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In Mint enums represents Algebraic Data Types, with them it's possible to describe data which contains different types of values (called variants).

For example a type for a logged in state can be written as two variants:

enum UserState {

since this is a type it can be used in type signatures:

fun isLoggedIn (userState : UserState) : Bool {
  case (userState) {
    UserState::LoggedIn user => true
    UserState::Visitor => false

isLoggedIn(UserState::LoggedIn(user)) /* true */
isLoggedIn(UserState::Visitor) /* false */

as you can see from the code above you can create instances of the type by using it's name then a double colon then it's variant and then any arguments it takes UserState::LoggedIn(user) , you can also match the variants in a case expression.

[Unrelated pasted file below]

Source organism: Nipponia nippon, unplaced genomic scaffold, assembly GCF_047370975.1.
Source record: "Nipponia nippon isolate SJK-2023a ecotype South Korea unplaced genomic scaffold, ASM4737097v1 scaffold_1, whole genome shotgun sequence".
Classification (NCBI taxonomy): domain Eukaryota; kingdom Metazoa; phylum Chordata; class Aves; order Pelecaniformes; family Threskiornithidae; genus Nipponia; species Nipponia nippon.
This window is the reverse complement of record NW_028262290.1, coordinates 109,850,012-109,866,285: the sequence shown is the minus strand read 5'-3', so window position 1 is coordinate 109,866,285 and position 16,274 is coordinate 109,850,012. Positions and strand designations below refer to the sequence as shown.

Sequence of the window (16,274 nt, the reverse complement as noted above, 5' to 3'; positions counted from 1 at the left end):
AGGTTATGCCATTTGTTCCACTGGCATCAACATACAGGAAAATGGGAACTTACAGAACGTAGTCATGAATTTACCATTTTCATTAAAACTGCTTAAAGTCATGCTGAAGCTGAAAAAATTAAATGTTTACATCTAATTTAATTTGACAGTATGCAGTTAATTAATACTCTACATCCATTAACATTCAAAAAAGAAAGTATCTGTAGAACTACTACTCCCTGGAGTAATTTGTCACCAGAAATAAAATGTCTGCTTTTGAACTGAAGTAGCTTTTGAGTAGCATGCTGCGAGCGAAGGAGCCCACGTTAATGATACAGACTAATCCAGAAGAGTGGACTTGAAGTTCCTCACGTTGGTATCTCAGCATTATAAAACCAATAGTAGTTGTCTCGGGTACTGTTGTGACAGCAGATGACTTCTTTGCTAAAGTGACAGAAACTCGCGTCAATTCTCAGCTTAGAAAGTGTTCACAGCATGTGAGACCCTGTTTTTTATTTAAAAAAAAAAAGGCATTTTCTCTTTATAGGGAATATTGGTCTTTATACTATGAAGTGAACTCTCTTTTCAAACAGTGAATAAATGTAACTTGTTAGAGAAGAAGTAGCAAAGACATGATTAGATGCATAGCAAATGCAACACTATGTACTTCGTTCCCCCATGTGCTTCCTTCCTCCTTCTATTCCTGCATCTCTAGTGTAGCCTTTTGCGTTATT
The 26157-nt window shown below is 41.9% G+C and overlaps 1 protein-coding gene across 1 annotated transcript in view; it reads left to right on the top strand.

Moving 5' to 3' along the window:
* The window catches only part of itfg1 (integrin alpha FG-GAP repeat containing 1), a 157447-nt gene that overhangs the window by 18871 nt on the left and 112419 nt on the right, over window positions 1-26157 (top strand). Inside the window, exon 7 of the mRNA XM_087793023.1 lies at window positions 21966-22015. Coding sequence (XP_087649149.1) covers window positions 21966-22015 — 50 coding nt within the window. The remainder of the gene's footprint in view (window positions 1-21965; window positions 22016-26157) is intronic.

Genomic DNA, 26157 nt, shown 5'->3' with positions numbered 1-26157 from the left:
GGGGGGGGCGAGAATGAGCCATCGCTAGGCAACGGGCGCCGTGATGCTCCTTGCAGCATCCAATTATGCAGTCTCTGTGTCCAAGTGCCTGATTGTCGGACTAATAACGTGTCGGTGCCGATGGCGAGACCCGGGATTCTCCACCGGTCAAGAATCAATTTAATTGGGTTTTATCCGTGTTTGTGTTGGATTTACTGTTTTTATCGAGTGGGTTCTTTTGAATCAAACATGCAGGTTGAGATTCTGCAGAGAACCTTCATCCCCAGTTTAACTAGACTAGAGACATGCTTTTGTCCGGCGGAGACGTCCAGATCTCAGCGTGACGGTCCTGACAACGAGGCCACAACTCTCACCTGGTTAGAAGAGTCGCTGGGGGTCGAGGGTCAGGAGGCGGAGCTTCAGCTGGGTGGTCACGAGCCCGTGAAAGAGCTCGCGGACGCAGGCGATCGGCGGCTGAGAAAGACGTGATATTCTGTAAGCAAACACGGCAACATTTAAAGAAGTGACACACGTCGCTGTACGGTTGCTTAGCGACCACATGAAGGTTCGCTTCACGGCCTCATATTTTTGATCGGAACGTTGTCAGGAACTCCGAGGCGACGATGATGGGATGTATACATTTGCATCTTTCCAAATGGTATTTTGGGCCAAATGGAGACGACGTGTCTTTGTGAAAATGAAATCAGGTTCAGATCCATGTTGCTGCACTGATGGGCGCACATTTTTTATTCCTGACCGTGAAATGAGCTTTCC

Type variables

You can define type variables for an enum so it can become generic meaning that a type of a value of a variant can be any other type.

The best example for this is the Result(error, value) type:

enum Result(error, value) {

which can be used with any types for error and value:

/* A result where the error and value is both string */
Result(String, String)

/* An example result type for HTTP requests. */
Result(Http.ErrorResponse, Response)